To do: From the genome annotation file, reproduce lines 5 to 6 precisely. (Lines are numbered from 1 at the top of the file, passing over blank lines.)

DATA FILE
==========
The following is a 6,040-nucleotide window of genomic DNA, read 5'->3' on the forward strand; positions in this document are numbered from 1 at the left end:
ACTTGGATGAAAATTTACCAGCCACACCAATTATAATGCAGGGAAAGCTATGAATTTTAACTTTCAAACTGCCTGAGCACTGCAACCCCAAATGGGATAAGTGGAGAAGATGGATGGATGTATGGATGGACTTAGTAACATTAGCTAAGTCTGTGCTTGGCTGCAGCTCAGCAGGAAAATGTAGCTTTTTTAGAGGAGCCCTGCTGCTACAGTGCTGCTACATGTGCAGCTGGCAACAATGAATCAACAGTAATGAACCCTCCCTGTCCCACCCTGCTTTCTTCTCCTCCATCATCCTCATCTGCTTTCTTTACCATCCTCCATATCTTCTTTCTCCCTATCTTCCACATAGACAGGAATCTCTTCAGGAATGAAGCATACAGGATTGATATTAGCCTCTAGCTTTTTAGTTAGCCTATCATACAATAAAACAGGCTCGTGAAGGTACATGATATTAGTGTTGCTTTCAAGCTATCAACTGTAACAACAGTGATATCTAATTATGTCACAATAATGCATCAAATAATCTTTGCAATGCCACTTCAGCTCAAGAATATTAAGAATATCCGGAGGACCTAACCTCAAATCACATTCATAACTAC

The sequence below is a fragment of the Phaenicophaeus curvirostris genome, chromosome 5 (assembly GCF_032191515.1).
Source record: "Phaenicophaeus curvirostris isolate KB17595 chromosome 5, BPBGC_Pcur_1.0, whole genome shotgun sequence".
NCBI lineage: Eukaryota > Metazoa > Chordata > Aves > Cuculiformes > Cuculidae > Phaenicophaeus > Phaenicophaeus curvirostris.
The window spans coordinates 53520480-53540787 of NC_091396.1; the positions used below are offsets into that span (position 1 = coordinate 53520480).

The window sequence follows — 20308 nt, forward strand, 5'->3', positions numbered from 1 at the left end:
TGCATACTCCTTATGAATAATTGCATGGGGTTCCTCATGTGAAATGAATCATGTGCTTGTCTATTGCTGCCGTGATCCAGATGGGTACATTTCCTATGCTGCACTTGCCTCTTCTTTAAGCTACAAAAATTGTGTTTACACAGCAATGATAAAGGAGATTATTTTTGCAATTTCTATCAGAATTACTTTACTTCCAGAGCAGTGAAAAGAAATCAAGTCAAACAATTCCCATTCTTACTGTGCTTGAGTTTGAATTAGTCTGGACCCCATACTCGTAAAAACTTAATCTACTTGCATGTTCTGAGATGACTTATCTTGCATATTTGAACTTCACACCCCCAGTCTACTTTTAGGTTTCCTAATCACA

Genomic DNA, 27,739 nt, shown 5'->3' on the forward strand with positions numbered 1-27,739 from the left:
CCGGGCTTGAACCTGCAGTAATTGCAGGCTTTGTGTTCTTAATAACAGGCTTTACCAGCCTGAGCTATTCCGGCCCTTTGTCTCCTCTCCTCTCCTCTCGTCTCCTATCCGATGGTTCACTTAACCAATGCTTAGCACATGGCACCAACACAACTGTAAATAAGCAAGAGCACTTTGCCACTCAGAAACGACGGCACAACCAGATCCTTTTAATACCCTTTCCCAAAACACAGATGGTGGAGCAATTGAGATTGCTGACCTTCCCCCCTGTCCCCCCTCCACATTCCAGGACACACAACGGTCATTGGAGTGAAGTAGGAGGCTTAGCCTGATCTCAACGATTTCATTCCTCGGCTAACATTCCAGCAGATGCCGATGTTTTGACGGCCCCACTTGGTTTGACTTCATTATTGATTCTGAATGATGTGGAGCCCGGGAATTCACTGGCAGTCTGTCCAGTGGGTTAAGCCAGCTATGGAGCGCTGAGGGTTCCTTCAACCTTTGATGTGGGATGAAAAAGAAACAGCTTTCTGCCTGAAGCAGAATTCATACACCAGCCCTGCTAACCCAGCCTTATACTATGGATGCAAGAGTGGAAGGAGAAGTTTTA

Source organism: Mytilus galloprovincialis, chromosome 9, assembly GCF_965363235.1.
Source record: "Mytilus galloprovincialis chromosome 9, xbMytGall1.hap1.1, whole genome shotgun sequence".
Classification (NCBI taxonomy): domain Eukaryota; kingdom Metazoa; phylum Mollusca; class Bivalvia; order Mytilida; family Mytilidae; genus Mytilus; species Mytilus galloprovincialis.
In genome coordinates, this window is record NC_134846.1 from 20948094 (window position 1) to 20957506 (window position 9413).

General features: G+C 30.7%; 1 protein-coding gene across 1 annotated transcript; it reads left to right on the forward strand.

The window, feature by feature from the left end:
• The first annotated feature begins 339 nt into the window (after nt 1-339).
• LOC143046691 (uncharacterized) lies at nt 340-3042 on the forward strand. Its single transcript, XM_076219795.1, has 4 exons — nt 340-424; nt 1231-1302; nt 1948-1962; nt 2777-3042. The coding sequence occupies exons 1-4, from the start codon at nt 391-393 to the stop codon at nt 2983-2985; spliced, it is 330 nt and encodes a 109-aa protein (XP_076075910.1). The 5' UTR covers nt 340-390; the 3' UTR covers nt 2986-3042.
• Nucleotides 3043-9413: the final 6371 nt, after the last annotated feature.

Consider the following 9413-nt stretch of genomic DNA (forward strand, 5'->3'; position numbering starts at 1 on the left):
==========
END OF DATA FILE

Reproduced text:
NCBI lineage: Eukaryota > Metazoa > Chordata > Aves > Cuculiformes > Cuculidae > Phaenicophaeus > Phaenicophaeus curvirostris.
The window spans coordinates 53520480-53540787 of NC_091396.1; the positions used below are offsets into that span (position 1 = coordinate 53520480).